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1576. Behind NME Lines: A Machine Learning Approach to Reducing MRI-Guided Biopsies of Benign Nonmass Enhancement
Authors * Denotes Presenting Author
  1. Iram Dubin *; David Geffen School of Medicine at UCLA
  2. Brian Dubin; Newport Harbor Radiology Associates
  3. Melissa Joines; David Geffen School of Medicine at UCLA
  4. Kyung Sung; David Geffen School of Medicine at UCLA
  5. Haoxin Zheng; David Geffen School of Medicine at UCLA
  6. Cheryce Fischer; David Geffen School of Medicine at UCLA
Objective:
Nonmass enhancement (NME) seen at breast MRI presents with a varied appearance and considerable overlap between benign, high-risk, and malignant lesions. Although imaging features such as distribution, internal enhancement, and kinetics are used to characterize NME, biopsy is often required for definitive diagnosis with benign biopsy rates greater than 50% in certain large studies. The purpose of this study was to develop a machine learning algorithm to help reduce the biopsy rate of benign NME.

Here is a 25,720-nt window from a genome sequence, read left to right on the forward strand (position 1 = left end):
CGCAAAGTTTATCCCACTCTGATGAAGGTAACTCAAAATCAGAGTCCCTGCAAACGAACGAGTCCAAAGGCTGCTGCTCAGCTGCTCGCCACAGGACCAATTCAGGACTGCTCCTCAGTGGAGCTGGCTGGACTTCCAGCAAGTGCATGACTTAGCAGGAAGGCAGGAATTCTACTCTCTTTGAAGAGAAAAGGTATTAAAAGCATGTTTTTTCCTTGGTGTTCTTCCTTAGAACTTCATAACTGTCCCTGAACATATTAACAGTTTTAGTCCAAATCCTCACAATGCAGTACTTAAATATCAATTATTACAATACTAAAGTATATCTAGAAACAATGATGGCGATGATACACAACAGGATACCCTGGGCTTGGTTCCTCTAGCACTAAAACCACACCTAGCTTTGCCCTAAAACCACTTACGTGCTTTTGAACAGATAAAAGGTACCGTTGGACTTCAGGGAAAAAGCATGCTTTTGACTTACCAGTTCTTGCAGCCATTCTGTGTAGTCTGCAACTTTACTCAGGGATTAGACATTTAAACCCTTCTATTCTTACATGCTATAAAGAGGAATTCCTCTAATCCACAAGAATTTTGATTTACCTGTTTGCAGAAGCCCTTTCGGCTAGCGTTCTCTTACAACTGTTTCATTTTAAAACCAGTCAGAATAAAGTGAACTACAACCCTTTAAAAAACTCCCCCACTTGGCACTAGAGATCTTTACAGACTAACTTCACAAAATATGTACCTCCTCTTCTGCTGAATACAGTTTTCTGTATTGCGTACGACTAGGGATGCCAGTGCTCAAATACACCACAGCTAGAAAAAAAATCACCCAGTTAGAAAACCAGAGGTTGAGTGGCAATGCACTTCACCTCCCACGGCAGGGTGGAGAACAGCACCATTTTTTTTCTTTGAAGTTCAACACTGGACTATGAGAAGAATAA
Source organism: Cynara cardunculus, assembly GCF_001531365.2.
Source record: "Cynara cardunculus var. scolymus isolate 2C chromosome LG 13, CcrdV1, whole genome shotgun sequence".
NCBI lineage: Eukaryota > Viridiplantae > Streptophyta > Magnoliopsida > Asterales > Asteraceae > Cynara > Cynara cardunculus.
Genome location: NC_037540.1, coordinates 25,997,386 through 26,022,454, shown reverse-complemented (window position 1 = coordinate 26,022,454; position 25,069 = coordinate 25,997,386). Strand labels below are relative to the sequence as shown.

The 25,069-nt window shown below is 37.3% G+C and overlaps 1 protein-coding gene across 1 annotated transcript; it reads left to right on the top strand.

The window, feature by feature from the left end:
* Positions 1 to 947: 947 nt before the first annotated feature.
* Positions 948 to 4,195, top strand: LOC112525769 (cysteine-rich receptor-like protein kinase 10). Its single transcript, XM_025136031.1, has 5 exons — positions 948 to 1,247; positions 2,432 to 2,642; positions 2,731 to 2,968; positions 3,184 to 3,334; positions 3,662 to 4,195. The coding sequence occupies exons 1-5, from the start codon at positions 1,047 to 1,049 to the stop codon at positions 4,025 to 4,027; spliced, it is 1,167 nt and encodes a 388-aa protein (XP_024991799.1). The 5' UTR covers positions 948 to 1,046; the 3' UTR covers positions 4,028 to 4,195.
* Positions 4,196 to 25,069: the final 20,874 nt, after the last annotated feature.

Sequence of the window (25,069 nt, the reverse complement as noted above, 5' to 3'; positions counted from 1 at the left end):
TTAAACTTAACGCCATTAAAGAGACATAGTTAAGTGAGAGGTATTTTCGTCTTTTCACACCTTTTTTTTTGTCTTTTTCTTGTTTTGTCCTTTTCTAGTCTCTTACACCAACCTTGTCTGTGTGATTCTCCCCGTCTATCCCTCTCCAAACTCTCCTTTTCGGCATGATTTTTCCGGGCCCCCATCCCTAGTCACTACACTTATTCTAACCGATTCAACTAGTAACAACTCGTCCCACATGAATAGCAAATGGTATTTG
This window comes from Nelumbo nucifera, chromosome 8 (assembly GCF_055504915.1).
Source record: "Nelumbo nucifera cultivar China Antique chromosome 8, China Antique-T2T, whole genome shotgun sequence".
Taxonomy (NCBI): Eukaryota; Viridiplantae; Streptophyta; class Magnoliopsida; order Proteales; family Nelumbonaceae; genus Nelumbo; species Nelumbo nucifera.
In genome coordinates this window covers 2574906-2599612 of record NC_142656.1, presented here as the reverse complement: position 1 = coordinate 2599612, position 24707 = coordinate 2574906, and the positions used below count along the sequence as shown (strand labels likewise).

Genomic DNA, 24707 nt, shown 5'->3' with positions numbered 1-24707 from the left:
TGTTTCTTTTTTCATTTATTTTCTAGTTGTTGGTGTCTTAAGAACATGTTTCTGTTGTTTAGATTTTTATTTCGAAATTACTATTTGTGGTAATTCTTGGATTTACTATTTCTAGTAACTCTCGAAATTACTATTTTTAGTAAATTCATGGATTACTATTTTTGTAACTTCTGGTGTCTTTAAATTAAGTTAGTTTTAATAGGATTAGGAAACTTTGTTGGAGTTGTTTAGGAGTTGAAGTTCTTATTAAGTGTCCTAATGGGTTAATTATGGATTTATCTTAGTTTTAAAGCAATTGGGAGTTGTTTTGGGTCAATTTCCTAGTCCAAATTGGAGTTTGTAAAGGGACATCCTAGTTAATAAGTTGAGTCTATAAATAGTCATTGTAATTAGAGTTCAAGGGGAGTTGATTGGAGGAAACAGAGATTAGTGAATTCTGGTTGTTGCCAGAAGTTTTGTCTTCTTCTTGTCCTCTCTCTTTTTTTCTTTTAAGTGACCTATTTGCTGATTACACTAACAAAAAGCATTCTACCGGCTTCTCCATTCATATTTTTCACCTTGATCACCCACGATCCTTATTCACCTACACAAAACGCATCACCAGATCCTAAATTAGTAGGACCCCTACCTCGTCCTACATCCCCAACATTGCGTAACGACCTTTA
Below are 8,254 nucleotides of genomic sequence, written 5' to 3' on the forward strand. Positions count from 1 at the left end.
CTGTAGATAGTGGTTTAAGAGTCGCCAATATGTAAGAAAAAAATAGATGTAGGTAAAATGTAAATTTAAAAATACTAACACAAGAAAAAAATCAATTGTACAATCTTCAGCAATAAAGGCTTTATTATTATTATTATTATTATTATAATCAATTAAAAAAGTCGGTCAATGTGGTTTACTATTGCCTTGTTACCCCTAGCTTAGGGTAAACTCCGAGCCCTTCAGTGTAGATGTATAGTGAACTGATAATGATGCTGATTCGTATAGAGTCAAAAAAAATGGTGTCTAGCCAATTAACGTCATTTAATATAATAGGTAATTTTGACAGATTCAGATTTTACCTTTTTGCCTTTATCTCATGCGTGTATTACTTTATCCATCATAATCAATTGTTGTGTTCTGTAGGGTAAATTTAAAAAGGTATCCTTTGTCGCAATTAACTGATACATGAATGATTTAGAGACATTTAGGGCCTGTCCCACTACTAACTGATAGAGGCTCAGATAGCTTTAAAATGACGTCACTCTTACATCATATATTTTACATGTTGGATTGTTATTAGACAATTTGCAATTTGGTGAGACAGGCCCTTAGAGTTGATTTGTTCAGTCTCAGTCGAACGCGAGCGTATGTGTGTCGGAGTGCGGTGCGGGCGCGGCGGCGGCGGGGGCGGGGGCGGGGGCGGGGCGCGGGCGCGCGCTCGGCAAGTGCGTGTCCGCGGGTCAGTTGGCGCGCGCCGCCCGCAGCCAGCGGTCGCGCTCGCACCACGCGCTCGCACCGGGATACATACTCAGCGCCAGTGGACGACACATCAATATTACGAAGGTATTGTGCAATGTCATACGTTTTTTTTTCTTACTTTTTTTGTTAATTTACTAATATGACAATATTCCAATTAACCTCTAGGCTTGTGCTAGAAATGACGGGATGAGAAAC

Materials and Methods:
100 lesions defined as NME that underwent MRI-guided biopsy at our institution between 2013-2019 with complete clinical, imaging, and pathological data were included in the study. Lesions were categorized as benign, high-risk, or malignant based on pathology results. Random Forest was used for the machine learning model, and results from five-fold cross-validation were averaged over ten repetitions to predict the likelihood of high-risk or malignant versus benign lesions.

Results:
41 benign (41%), 29 high-risk (29%), and 30 malignant (30%) NME lesions were biopsied. Feature selection using multivariate logistic regression was employed to identify six variables predictive of high-risk and malignant NME versus benign NME. These variables included personal history of breast cancer, amount of fibroglandular tissue, background parenchymal enhancement, NME distribution, NME internal enhancement, and NME delayed phase kinetics. The receiver operating curve (ROC) analysis yielded an area under the curve (AUC) of 0.81. Using an ideal cutoff value with sensitivity and specificity of 71% and 82%, respectively, the rate of benign biopsy results would decrease by 56%.

Conclusion:
A machine learning algorithm that models six predictive variables of high-risk and malignant NME may halve the rate of benign biopsies.